2015 NARST ANNUAL INTERNATIONAL CONFERENCE

This Year’s NARST Conference Theme:

BECOMING NEXT GENERATION SCIENCE EDUCATORS IN AN ERA OF GLOBAL SCIENCE EDUCATION REFORM

One consistent pattern in science education is change. Our vision of what science education should look like has changed over time through research. Early conceptions of science learning as simple and unproblematic mastery of facts have evolved into more sophisticated pedagogical understandings that also take into consideration other important dimensions such as social, cultural, epistemological, ontological, linguistic, personal, and moral. With the advent of the Next Generation Science Standards (NGSS) (Achieve, 2013) in the United States it seems we are once again in an era of change in how science education is envisioned by practitioners, researchers, policy makers and society. This new shift in our vision for science education is of vast proportion as it entails an associated shift in our personal and professional identities as science educators. It seems timely to pause and reflect on questions such as: What do the NGSS mean in terms of Global Science Education? What does it now mean to “teach the reforms?” What has changed as a result of the NGSS, what should still change? What does it mean to be a next generation science educator for college science teachers, K-12 teachers, preschool teachers, informal educators, and preservice and inservice teacher educators such as ourselves? What does the document mean in terms of teacher preparation—and is it different depending on grade level or subject matter? How might/should teaching practice change in preK-16 education to help students attain next generation standards? What does it mean for assessment practices? What does it mean in terms of subject matter integration? How might we include engineering practices in methods courses, science courses, and across all grade levels? How are those of us who are not engineers going to improve our own knowledge to the level required to teach engineering and help others teach engineering practices? How might equitable practices need to be considered, or reconsidered, and how will we meet the needs of diverse learners? What policy changes might occur, or need to occur? What differs among those who adopt the use of the NGSS and those who don’t? Come and share your ideas and research regarding some of these questions and others with colleagues at NARST 2015.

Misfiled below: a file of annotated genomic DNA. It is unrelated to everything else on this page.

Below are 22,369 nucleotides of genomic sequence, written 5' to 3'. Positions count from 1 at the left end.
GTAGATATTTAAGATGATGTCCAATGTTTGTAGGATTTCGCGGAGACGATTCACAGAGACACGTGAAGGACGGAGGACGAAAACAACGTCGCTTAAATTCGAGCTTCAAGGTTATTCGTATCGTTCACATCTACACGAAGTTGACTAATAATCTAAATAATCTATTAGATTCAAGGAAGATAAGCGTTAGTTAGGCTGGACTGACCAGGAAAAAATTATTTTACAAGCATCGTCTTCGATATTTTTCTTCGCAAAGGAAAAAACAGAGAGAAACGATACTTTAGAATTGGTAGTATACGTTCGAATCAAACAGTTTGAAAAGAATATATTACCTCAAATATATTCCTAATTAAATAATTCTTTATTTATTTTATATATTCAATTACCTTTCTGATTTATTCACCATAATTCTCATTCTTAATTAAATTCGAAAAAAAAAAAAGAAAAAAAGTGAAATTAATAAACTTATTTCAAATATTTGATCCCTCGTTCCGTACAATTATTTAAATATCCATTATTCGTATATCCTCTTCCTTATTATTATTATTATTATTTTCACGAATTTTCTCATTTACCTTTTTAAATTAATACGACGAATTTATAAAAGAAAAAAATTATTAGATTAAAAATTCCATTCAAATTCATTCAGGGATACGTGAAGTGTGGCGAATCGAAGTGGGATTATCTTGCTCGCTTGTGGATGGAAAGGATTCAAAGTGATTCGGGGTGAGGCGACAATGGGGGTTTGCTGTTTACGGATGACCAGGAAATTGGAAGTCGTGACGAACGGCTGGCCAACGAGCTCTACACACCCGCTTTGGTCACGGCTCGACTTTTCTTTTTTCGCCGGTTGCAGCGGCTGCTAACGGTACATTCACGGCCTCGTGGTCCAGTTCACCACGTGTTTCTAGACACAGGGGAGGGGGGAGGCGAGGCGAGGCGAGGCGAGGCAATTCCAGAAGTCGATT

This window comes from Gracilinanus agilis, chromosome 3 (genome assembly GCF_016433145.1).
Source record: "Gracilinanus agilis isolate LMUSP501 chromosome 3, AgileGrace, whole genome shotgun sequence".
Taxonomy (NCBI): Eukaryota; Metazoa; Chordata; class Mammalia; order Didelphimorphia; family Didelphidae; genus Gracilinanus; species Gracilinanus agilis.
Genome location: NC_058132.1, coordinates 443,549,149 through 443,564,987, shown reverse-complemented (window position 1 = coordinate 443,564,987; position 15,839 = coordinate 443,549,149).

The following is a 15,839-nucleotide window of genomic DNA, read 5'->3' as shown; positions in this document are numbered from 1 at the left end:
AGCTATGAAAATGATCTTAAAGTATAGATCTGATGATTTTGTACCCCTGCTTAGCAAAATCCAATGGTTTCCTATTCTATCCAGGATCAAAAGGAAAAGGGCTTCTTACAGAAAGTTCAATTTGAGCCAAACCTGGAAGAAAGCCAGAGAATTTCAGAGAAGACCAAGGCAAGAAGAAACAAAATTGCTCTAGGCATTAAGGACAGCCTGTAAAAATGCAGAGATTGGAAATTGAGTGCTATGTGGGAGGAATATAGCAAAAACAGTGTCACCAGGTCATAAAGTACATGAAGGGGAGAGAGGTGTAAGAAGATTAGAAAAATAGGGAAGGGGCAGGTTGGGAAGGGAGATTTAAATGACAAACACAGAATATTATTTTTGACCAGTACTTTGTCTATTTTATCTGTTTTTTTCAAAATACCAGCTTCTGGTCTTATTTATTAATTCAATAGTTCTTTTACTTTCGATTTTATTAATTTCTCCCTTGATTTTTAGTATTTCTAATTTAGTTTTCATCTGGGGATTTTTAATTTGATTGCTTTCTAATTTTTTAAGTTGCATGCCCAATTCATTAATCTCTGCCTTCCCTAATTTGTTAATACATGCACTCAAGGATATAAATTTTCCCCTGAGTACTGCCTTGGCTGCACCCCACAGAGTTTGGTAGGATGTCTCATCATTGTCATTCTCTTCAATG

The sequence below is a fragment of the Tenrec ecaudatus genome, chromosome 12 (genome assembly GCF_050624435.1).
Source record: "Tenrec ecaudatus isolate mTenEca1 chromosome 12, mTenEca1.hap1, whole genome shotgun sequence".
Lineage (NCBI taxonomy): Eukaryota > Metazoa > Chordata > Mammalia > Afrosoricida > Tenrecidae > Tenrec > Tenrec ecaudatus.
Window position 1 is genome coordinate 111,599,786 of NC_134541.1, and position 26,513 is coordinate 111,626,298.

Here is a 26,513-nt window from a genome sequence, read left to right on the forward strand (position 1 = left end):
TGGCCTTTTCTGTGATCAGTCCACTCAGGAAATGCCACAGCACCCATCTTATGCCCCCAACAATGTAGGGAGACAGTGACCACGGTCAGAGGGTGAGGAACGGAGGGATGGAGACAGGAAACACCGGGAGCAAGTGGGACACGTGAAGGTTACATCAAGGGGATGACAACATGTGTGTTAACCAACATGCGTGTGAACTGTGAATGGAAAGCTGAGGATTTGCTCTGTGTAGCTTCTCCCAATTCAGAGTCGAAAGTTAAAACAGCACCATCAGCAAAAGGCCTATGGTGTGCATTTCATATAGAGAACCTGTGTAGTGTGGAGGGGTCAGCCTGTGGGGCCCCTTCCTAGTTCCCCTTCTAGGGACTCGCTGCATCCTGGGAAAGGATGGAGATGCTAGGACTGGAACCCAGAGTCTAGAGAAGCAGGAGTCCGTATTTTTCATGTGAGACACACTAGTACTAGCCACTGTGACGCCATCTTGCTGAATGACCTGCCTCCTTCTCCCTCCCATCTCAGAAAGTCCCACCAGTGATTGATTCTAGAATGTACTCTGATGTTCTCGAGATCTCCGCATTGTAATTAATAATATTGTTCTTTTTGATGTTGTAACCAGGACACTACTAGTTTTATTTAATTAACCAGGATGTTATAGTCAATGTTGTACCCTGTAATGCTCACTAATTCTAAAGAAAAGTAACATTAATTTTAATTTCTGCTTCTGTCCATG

Chicago
11 Nisan Cumartesi

CEVAP VER

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